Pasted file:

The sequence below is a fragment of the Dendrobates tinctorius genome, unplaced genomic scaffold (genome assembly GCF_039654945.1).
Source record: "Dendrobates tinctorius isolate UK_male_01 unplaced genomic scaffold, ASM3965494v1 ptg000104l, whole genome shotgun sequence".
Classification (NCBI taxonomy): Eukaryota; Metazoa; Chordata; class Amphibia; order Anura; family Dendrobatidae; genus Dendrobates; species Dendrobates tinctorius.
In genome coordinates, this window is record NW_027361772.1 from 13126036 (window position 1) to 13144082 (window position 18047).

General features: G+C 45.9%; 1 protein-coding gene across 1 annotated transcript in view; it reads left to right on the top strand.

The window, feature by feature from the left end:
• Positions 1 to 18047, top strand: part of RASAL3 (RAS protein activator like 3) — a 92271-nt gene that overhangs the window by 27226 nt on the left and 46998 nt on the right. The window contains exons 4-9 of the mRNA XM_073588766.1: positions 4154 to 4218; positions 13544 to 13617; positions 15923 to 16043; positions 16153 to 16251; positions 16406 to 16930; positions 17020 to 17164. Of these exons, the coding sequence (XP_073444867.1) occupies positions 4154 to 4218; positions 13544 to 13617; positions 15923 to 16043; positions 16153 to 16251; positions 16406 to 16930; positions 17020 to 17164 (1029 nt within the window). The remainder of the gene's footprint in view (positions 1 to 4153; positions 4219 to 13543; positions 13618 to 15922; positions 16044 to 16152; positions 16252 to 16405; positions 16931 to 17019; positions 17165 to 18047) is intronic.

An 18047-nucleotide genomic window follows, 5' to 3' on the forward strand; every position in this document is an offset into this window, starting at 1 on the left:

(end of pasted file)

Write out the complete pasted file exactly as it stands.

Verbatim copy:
The sequence below is a fragment of the Dendrobates tinctorius genome, unplaced genomic scaffold (genome assembly GCF_039654945.1).
Source record: "Dendrobates tinctorius isolate UK_male_01 unplaced genomic scaffold, ASM3965494v1 ptg000104l, whole genome shotgun sequence".
Classification (NCBI taxonomy): Eukaryota; Metazoa; Chordata; class Amphibia; order Anura; family Dendrobatidae; genus Dendrobates; species Dendrobates tinctorius.
In genome coordinates, this window is record NW_027361772.1 from 13126036 (window position 1) to 13144082 (window position 18047).

General features: G+C 45.9%; 1 protein-coding gene across 1 annotated transcript in view; it reads left to right on the top strand.

The window, feature by feature from the left end:
• Positions 1 to 18047, top strand: part of RASAL3 (RAS protein activator like 3) — a 92271-nt gene that overhangs the window by 27226 nt on the left and 46998 nt on the right. The window contains exons 4-9 of the mRNA XM_073588766.1: positions 4154 to 4218; positions 13544 to 13617; positions 15923 to 16043; positions 16153 to 16251; positions 16406 to 16930; positions 17020 to 17164. Of these exons, the coding sequence (XP_073444867.1) occupies positions 4154 to 4218; positions 13544 to 13617; positions 15923 to 16043; positions 16153 to 16251; positions 16406 to 16930; positions 17020 to 17164 (1029 nt within the window). The remainder of the gene's footprint in view (positions 1 to 4153; positions 4219 to 13543; positions 13618 to 15922; positions 16044 to 16152; positions 16252 to 16405; positions 16931 to 17019; positions 17165 to 18047) is intronic.

An 18047-nucleotide genomic window follows, 5' to 3' on the forward strand; every position in this document is an offset into this window, starting at 1 on the left: